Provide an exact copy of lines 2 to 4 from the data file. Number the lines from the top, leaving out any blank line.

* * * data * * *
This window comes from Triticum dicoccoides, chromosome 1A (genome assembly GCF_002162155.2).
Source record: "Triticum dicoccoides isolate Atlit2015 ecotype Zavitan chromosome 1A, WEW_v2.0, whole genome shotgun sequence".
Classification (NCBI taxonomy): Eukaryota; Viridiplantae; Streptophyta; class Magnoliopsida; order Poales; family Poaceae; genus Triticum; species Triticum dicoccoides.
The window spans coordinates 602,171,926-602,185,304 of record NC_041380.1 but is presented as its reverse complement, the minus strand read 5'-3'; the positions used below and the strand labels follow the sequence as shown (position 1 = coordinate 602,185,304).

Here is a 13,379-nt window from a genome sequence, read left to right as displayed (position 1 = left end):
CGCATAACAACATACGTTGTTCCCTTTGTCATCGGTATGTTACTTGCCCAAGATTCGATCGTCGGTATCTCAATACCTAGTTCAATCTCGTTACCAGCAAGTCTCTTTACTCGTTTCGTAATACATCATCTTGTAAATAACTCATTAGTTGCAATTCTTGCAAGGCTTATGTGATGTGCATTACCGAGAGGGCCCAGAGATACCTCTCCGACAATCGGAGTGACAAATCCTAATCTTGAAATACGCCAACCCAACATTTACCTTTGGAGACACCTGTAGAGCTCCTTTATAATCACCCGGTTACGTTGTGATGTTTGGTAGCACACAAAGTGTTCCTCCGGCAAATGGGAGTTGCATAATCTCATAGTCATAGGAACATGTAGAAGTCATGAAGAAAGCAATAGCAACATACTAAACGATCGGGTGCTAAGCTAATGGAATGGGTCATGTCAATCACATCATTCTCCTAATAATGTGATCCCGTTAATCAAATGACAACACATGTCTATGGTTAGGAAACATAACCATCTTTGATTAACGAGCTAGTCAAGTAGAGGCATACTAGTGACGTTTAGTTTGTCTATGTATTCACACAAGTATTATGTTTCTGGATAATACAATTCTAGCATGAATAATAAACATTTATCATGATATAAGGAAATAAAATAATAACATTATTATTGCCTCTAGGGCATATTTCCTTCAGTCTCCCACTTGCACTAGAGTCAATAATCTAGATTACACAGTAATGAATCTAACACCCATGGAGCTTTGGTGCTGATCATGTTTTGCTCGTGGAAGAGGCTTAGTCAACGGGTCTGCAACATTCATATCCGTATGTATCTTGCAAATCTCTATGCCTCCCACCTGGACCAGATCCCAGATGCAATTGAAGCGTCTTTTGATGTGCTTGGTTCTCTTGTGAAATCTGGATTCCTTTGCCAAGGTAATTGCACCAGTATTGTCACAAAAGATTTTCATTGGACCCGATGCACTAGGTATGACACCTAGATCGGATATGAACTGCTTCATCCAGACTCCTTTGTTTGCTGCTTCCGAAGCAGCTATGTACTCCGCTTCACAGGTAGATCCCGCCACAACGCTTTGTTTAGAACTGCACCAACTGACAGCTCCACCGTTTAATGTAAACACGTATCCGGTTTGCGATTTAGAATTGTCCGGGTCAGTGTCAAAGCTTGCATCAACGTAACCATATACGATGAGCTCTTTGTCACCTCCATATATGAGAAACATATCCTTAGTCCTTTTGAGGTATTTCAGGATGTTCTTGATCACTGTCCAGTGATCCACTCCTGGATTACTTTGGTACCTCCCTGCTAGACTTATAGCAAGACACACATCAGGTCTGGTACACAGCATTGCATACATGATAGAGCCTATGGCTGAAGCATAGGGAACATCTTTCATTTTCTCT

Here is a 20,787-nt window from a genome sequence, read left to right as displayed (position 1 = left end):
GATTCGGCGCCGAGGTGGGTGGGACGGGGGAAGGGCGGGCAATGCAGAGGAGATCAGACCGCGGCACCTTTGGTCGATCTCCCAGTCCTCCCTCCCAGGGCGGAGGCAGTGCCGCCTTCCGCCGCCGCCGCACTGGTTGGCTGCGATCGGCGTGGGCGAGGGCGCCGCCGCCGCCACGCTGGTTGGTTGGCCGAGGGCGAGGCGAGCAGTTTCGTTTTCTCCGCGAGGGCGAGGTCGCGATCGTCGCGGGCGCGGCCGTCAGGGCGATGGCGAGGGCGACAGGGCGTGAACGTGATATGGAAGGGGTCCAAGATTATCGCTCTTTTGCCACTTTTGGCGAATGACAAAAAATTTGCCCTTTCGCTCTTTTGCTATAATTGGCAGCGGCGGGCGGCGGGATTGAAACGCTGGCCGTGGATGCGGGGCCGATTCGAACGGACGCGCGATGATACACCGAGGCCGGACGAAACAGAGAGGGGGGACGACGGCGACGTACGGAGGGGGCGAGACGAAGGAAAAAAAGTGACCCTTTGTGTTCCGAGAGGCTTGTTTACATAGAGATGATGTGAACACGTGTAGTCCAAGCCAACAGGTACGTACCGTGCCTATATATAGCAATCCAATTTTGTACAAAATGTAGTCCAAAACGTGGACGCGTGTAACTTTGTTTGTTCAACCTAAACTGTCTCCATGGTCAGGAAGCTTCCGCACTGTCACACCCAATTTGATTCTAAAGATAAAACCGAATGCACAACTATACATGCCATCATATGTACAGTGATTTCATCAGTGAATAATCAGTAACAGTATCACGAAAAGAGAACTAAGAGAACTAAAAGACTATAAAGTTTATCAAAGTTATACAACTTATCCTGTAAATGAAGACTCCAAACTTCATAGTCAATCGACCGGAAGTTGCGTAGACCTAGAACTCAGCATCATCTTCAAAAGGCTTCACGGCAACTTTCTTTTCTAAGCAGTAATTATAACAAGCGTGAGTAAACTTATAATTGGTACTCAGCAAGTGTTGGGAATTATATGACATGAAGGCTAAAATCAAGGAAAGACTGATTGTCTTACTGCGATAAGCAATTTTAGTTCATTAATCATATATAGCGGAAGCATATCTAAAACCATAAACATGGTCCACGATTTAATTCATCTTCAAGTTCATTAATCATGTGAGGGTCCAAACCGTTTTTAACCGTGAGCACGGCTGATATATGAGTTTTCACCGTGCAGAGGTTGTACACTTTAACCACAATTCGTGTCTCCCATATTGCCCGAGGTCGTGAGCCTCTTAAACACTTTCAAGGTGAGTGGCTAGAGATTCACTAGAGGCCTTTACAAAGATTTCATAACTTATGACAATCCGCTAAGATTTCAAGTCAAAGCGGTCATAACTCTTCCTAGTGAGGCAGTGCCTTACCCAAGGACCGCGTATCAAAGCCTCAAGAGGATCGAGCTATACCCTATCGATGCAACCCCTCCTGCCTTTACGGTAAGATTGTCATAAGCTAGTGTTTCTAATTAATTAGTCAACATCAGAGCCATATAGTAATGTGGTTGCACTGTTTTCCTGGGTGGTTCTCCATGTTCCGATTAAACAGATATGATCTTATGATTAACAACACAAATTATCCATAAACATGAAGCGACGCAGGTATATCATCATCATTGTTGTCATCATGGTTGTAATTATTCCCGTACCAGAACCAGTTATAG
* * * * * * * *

Source record: "Triticum dicoccoides isolate Atlit2015 ecotype Zavitan chromosome 1A, WEW_v2.0, whole genome shotgun sequence".
Classification (NCBI taxonomy): Eukaryota; Viridiplantae; Streptophyta; class Magnoliopsida; order Poales; family Poaceae; genus Triticum; species Triticum dicoccoides.
The window spans coordinates 602,171,926-602,185,304 of record NC_041380.1 but is presented as its reverse complement, the minus strand read 5'-3'; the positions used below and the strand labels follow the sequence as shown (position 1 = coordinate 602,185,304).